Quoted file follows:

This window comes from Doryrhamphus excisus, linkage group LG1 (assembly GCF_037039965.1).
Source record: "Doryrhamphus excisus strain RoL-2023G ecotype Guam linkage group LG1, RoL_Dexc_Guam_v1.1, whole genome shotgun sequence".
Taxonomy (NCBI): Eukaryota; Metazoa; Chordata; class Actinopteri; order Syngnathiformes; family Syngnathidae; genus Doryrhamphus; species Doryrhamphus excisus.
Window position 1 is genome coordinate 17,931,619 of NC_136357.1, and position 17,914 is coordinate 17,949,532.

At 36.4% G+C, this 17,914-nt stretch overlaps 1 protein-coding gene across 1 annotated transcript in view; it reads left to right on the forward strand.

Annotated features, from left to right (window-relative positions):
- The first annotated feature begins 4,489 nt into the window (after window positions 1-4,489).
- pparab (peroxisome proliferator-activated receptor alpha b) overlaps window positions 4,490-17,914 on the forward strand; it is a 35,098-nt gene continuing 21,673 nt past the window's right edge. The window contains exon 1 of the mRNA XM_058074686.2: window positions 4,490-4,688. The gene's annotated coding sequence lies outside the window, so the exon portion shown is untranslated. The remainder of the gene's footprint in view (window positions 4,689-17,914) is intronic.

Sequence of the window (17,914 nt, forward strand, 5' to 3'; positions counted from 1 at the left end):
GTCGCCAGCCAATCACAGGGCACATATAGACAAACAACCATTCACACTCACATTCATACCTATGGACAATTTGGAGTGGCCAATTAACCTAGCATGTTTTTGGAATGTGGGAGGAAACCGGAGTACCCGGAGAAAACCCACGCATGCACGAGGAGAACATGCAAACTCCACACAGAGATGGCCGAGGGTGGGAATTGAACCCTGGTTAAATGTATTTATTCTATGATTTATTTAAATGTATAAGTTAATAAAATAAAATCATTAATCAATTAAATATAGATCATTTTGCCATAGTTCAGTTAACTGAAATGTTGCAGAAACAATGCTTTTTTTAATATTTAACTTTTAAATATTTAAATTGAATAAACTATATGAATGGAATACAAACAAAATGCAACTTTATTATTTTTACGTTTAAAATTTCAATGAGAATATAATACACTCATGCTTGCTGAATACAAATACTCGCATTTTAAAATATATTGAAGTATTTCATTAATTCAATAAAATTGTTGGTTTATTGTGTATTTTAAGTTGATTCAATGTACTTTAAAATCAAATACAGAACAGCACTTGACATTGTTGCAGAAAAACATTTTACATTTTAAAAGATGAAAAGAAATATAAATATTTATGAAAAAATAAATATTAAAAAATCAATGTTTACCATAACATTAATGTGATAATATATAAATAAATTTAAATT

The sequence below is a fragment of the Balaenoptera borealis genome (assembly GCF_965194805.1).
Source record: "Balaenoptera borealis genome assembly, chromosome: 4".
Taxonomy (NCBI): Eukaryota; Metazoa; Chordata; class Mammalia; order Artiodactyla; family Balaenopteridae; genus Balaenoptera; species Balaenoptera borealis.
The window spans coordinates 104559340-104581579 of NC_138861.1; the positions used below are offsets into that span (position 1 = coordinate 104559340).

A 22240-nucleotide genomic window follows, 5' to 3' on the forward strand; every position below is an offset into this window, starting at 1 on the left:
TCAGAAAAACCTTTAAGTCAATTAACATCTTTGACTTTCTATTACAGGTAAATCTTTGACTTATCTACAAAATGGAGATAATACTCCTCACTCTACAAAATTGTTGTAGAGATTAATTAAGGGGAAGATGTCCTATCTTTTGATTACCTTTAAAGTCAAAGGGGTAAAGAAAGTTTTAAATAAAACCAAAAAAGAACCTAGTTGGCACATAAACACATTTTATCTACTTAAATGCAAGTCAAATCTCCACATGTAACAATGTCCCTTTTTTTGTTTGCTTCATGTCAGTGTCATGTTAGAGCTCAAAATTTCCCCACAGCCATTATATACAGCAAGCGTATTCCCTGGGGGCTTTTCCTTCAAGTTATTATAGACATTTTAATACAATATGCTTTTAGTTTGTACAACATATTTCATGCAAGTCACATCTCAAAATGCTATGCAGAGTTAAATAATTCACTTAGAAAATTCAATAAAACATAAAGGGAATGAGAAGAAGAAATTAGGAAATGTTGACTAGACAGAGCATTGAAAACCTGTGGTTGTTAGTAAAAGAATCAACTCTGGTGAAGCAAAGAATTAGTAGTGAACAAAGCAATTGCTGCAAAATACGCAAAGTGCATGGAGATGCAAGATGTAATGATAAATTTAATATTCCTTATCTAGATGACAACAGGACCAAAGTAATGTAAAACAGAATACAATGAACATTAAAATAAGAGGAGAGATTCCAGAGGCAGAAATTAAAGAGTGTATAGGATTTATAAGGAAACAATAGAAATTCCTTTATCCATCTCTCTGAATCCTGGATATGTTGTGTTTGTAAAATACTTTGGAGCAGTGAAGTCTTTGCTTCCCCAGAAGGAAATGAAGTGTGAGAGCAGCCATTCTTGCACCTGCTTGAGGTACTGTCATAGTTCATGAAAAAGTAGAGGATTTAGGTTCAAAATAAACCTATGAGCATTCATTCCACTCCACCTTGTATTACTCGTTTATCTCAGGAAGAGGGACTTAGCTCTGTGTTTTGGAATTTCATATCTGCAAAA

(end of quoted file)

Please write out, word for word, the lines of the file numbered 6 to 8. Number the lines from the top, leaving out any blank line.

Annotated features, from left to right (window-relative positions):
- The first annotated feature begins 4,489 nt into the window (after window positions 1-4,489).
- pparab (peroxisome proliferator-activated receptor alpha b) overlaps window positions 4,490-17,914 on the forward strand; it is a 35,098-nt gene continuing 21,673 nt past the window's right edge. The window contains exon 1 of the mRNA XM_058074686.2: window positions 4,490-4,688. The gene's annotated coding sequence lies outside the window, so the exon portion shown is untranslated. The remainder of the gene's footprint in view (window positions 4,689-17,914) is intronic.